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3 Simple Ways To Learn to Swim Faster (Or Learn Nearly Any Other Skill)

3 Simple Ways To Learn to Swim Faster (Or Learn Nearly Any Other Skill)

Because I had never seriously done anything athletic before, I really wanted to join a sports team in high school. I went down the list of all the sports at my school. Every time I played a sport with a ball, the ball consistently found its way to my face. So, nothing with a ball. Then, the list got very short: running, wrestling, or swimming. I took some swimming lessons when I was in elementary school, so I decided that I’d found my sport. I asked my swim team friend how I could join. I needed to make the team by swimming faster and learning butterfly. In doing so, I learned not only how to swim faster but how to build any new skill, like writing or dancing.

1. Get someone/something to keep you accountable

Nothing feels better than starting a new activity like that new yoga class or that new diet. But reflect back on all the times you have tried to change your life. You will find a lot more beginnings than endings. Why? Because starting is actually a lot of fun. It isn’t too hard to try something new when it feels exciting and different. The hard part is what happens between the beginning and the end- and a swim instructor or workout partner, for example, can help you with just that. Think of those moments when you feel as if your body cannot lift itself out of bed; when absolutely anything sounds better than going swimming or going to the gym; when cleaning your desk suddenly jumps to the top of your priority list.

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Your mind will give you every excuse possible not to improve, but having an instructor you have paid for will make your consistency a lot easier to maintain. Instructors are not the only options either. Joining a club, team, or even a competition can all help you to push yourself by providing an imaginary gun to your head- with social pressure as the ammo.

2. Do not talk about your new goal

Think about your very successful friend, the one that is going to Harvard or has a nice job. There are usually two options: 1) That person brags about their accomplishments, not what they plan to do, or (the more pleasant, common option), 2) Everyone talks about that person’s accomplishments for them.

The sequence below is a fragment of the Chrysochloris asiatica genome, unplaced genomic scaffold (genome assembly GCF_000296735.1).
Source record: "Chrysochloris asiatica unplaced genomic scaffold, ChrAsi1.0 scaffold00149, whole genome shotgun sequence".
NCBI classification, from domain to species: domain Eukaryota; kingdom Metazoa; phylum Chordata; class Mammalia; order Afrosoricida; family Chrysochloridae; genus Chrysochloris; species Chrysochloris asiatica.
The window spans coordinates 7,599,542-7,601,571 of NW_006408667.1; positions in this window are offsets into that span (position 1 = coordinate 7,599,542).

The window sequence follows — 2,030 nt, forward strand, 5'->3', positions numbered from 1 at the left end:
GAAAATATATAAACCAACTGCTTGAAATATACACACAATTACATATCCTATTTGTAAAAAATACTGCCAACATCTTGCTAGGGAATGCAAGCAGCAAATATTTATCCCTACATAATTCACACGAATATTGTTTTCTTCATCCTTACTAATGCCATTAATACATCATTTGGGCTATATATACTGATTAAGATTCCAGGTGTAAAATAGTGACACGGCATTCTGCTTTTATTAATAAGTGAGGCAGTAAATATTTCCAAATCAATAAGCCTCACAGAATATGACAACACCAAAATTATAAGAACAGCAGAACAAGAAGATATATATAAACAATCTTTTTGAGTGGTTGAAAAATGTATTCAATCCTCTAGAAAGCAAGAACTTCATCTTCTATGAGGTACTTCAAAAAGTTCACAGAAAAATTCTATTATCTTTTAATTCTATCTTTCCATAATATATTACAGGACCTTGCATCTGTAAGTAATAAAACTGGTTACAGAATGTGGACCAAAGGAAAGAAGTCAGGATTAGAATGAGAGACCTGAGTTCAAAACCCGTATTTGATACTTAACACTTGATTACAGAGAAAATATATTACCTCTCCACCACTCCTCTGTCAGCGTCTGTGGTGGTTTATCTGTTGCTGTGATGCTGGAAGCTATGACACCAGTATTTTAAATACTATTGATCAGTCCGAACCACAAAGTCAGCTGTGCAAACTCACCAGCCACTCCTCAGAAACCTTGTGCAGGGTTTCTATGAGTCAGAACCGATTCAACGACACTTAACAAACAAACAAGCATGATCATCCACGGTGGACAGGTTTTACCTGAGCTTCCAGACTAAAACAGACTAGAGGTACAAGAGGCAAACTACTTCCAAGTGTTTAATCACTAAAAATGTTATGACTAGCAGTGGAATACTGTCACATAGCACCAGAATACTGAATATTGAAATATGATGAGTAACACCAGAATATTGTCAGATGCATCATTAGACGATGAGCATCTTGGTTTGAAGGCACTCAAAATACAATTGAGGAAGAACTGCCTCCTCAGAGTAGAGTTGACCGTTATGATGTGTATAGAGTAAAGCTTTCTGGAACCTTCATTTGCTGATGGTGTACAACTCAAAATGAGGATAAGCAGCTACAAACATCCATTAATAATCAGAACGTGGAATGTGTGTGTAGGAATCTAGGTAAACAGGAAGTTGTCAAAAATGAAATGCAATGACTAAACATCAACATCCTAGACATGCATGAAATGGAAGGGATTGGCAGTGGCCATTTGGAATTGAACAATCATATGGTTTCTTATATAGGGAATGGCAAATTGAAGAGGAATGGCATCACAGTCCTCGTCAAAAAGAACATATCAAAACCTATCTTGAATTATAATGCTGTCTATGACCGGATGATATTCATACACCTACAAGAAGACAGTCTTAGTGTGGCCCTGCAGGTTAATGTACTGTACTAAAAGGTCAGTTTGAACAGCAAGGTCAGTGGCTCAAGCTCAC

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In both these examples, the successful person doesn’t prioritize talking about what they plan to do.

Here’s another way to see this in action: say out loud: “I’m going to lose weight. Tomorrow, I’m going to meticulously plan out my calories for each meal by writing it in the Notes App on my phone. Then, at 8:00pm everyday I’m going to jog for 3.576 miles.”

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Feels good, doesn’t it? Imagining yourself putting on your running shoes. Imagining yourself eating some kale. But learning new skills requires getting your happiness from actually carrying out your plans, not just the satisfaction of verbalizing them.

3. Recognize that failures are bound to interrupt you

I remember periods in my swim career where I had a really tough workout and then my times got faster. So, as long as I pushed harder, I should have kept continuously improving, right? Nope. Sadly, there will be periods where you push harder, but you just can’t make your times faster. Or you can’t understand that math problem. Or you get an injury that prevents you from achieving your goal. And that’s okay.

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Point #1 is great for getting you through those hard times. Perceive obstacles as something else to work on, like a new drill that will better your form or improve your breathing. Then, when you are able to, you can go back to your regular approach. Switching up your regime can keep things fresh and less stressful.

By working with the YMCA instructor, I improved my times enough to join the swim team. Then, the swim team helped me to improve my times and form with grueling morning practices. Now, it has been two years since I have been on a team. But one of the best feelings you get from acquiring a new skill, is its lingering control over you. Every so often, I seriously feel like I need to strip off and get into a pool and complete some laps. These thoughts belong to the same guy who once dreaded taking a 30-minute lesson to learn butterfly. Follow these tips and soon enough, you won’t need to push yourself: your new hobby will push you.

Featured photo credit: Ed Gregory via stokpic.com

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Last Updated on January 11, 2021

11 Hidden Benefits of Using Oil Diffusers

11 Hidden Benefits of Using Oil Diffusers

Affordable, relaxing, and healthy, oil diffusers are gaining popularity with people everywhere due to their extensive benefits. Oil diffusers work through the simple process of oil diffusion, which uses heat to turn oil into a vapor that is then spread around a living space. Diffused oil can have several relaxation and health-related benefits, including safe scent-dispersion, mosquito and mold defense, stress relief, and more!